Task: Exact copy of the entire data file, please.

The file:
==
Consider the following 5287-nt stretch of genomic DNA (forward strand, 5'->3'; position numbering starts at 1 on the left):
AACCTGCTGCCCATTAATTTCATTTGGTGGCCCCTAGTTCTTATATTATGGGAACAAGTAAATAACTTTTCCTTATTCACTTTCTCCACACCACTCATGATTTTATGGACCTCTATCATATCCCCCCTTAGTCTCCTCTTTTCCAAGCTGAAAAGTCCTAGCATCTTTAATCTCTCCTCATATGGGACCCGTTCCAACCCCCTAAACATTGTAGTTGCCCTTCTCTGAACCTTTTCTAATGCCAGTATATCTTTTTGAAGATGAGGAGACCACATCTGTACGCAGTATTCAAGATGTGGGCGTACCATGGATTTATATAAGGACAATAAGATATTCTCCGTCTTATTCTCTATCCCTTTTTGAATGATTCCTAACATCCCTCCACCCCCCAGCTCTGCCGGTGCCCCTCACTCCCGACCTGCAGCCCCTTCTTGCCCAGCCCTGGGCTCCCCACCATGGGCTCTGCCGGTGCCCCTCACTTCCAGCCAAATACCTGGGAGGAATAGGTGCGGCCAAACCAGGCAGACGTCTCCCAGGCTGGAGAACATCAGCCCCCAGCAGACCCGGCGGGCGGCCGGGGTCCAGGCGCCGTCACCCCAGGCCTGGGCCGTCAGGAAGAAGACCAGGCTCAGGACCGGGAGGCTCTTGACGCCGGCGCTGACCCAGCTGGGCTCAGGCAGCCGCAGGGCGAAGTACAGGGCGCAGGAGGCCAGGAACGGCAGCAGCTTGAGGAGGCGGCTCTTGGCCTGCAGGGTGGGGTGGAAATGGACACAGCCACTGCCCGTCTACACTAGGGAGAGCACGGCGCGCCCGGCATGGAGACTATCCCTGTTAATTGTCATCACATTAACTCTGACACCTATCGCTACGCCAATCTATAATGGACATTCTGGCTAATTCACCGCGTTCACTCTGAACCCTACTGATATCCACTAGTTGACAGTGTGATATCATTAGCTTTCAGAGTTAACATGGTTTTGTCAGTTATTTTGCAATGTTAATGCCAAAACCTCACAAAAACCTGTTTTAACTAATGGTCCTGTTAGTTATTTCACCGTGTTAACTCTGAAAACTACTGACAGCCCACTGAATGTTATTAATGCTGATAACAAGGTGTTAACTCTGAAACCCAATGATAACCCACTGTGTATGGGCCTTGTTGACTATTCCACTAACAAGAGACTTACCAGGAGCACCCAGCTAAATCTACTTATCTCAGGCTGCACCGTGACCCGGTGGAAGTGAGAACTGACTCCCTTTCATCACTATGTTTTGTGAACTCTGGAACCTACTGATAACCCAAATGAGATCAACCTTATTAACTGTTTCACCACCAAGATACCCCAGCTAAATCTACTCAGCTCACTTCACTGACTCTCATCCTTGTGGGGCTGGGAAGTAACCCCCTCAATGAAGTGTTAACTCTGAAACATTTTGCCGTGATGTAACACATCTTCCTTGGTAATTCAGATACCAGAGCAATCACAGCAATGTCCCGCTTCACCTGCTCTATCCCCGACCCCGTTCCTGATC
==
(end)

Consider the following 5287-nt stretch of genomic DNA (forward strand, 5'->3'; position numbering starts at 1 on the left):
AACCTGCTGCCCATTAATTTCATTTGGTGGCCCCTAGTTCTTATATTATGGGAACAAGTAAATAACTTTTCCTTATTCACTTTCTCCACACCACTCATGATTTTATGGACCTCTATCATATCCCCCCTTAGTCTCCTCTTTTCCAAGCTGAAAAGTCCTAGCATCTTTAATCTCTCCTCATATGGGACCCGTTCCAACCCCCTAAACATTGTAGTTGCCCTTCTCTGAACCTTTTCTAATGCCAGTATATCTTTTTGAAGATGAGGAGACCACATCTGTACGCAGTATTCAAGATGTGGGCGTACCATGGATTTATATAAGGACAATAAGATATTCTCCGTCTTATTCTCTATCCCTTTTTGAATGATTCCTAACATCCCTCCACCCCCCAGCTCTGCCGGTGCCCCTCACTCCCGACCTGCAGCCCCTTCTTGCCCAGCCCTGGGCTCCCCACCATGGGCTCTGCCGGTGCCCCTCACTTCCAGCCAAATACCTGGGAGGAATAGGTGCGGCCAAACCAGGCAGACGTCTCCCAGGCTGGAGAACATCAGCCCCCAGCAGACCCGGCGGGCGGCCGGGGTCCAGGCGCCGTCACCCCAGGCCTGGGCCGTCAGGAAGAAGACCAGGCTCAGGACCGGGAGGCTCTTGACGCCGGCGCTGACCCAGCTGGGCTCAGGCAGCCGCAGGGCGAAGTACAGGGCGCAGGAGGCCAGGAACGGCAGCAGCTTGAGGAGGCGGCTCTTGGCCTGCAGGGTGGGGTGGAAATGGACACAGCCACTGCCCGTCTACACTAGGGAGAGCACGGCGCGCCCGGCATGGAGACTATCCCTGTTAATTGTCATCACATTAACTCTGACACCTATCGCTACGCCAATCTATAATGGACATTCTGGCTAATTCACCGCGTTCACTCTGAACCCTACTGATATCCACTAGTTGACAGTGTGATATCATTAGCTTTCAGAGTTAACATGGTTTTGTCAGTTATTTTGCAATGTTAATGCCAAAACCTCACAAAAACCTGTTTTAACTAATGGTCCTGTTAGTTATTTCACCGTGTTAACTCTGAAAACTACTGACAGCCCACTGAATGTTATTAATGCTGATAACAAGGTGTTAACTCTGAAACCCAATGATAACCCACTGTGTATGGGCCTTGTTGACTATTCCACTAACAAGAGACTTACCAGGAGCACCCAGCTAAATCTACTTATCTCAGGCTGCACCGTGACCCGGTGGAAGTGAGAACTGACTCCCTTTCATCACTATGTTTTGTGAACTCTGGAACCTACTGATAACCCAAATGAGATCAACCTTATTAACTGTTTCACCACCAAGATACCCCAGCTAAATCTACTCAGCTCACTTCACTGACTCTCATCCTTGTGGGGCTGGGAAGTAACCCCCTCAATGAAGTGTTAACTCTGAAACATTTTGCCGTGATGTAACACATCTTCCTTGGTAATTCAGATACCAGAGCAATCACAGCAATGTCCCGCTTCACCTGCTCTATCCCCGACCCCGTTCCTGATC